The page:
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The anachronistic provisions of the Ontario Planning Act (the “Act”) and the red tape they created have frustrated lawyers and property owners for many years. The government has listened, and after consultations with many stakeholders over the last two years, long overdue changes are finally here.

We believe these changes will save the public time and money, and from LAWPRO’s point of view, they will reduce the pitfalls lawyers face in many real estate transactions.

All the changes can be found in two pieces of legislation, Bill 213, Better for People, Smarter for Business Act, 2020 – Schedule 20 and Bill 276, Supporting Recovery and Competitiveness Act, 2021 – Schedule 24.

While there are too many changes to summarize in a single article, we’ve pulled out the key changes that lawyers will more commonly see in their real estate transactions.

1. Abutting properties no longer merge on death of a joint tenant

The separate status of a property remains the same whether abutting properties are owned jointly or not because the death of one party does not merge the properties (s.50 (3)(a.1) & s.50 (5)(a.2)).

Historically, related owners would hold abutting lands in different names or tenancies to keep parcels separate. This change eliminates the need for those tactics as spouses can now hold abutting properties as joint tenants without the risk of parcels merging on the death of one of them.

2. Chargees and purchasers may now apply for consent

This will help lenders enforce their security and improve transparency by avoiding the fiction of the owner applying for a consent on behalf of a purchaser or the purchaser acting as the owner’s agent. Until the recent changes, only an owner or their agent could apply (s.53 (1)).

3. In-progress consent applications can be amended

It is now possible to amend in-progress applications for consent (subject to terms) which will save time and money. Previously, some authorities required an applicant to restart the entire process if they discovered the need to amend their application after it was submitted (s.53 (4.2.1)).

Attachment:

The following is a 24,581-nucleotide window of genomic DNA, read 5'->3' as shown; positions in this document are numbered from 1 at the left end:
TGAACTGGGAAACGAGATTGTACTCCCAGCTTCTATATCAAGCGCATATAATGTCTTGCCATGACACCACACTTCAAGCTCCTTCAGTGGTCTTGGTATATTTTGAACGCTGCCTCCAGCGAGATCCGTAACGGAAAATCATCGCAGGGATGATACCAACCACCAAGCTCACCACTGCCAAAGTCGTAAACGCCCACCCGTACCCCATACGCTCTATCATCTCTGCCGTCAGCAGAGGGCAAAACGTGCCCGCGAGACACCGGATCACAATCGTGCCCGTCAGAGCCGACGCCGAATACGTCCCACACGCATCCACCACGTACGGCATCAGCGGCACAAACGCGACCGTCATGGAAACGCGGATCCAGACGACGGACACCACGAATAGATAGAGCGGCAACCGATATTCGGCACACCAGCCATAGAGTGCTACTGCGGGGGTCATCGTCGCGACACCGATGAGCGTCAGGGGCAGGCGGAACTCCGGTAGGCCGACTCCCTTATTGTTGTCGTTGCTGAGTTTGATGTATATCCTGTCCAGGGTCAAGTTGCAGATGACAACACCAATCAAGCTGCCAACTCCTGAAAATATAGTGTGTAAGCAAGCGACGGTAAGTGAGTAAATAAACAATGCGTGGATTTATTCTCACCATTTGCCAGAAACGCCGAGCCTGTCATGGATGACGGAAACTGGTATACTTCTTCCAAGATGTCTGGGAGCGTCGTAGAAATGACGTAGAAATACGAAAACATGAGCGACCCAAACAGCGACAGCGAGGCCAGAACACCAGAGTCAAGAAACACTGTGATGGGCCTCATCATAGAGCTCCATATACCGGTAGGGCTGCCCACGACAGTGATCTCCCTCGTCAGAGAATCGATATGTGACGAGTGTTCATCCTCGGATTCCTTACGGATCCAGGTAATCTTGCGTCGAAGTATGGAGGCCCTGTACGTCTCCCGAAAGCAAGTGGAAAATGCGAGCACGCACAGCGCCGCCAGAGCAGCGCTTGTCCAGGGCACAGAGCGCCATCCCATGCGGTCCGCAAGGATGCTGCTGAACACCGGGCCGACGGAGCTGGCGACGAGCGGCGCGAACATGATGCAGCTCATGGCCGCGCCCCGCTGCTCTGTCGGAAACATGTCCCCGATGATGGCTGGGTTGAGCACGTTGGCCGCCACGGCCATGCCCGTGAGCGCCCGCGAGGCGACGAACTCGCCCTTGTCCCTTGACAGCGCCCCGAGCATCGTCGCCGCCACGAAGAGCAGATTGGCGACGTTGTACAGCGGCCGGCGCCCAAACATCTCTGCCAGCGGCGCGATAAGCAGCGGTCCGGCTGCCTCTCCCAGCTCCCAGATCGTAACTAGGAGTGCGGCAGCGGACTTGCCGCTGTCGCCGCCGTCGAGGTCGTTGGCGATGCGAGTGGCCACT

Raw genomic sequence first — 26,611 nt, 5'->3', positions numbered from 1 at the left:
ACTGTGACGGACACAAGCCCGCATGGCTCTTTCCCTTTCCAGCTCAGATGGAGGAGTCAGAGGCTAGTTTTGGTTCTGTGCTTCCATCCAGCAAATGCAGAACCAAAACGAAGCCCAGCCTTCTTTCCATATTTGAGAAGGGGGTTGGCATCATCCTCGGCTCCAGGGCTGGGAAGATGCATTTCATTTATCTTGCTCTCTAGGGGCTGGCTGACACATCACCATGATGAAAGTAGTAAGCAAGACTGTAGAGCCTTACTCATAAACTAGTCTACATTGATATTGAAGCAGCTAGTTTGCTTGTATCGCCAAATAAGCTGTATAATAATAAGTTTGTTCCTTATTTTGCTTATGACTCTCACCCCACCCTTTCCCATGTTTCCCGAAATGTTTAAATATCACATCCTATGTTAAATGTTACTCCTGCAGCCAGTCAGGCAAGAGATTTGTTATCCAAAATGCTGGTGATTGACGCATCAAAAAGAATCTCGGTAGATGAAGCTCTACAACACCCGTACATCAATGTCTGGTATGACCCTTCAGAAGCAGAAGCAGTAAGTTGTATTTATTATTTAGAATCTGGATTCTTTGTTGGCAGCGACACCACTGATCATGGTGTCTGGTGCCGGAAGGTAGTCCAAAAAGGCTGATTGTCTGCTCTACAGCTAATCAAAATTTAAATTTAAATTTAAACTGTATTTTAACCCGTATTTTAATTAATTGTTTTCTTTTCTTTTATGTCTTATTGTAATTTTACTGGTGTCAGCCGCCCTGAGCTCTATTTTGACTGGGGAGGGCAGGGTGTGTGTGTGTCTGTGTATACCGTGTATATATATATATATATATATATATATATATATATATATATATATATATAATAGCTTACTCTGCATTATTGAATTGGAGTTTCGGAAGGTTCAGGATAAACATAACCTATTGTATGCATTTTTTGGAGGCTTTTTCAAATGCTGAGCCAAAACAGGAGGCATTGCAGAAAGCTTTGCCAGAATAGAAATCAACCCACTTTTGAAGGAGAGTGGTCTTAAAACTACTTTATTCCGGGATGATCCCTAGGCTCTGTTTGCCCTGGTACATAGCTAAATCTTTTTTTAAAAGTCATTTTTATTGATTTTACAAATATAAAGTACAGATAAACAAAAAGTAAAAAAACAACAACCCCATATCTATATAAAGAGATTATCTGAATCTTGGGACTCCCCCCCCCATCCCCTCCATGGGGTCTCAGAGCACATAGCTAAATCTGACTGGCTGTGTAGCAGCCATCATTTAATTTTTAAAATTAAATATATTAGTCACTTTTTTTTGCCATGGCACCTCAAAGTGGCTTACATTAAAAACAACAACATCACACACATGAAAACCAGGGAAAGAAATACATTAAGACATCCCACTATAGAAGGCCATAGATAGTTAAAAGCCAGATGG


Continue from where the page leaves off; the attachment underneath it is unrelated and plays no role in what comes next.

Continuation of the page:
4. Time to satisfy conditions extended to two years

The time to satisfy conditions before the consent expires has been extended to two years, reducing the need for duplicate applications for the same property. In addition, the time to satisfy conditions will be suspended during any appeal, and the two years run from the date of the order of the tribunal. (s.53 (41))

5. Cancel a consent certificate

An owner or owner’s agent can now apply for a consent to be cancelled saving time and money. Previously, there existed no ability for applicants to cancel a consent other than changing the property description e.g., conveying a small portion of land (e.g., 1 foot) to create a new parcel, one that did not have the benefit of a consent (s.53 (45)).

6. Acchione case workaround no longer required for retained lands

Retained lands can now get their own consent on request (s.50 (3) (b)(iii) & s.50 (5)(a)(iii))

The practice established under the Acchione case is no longer required as a workaround. The applicant can request a consent certificate for the retained lands together with the certificate for the consented lands. (s.53 (4.2))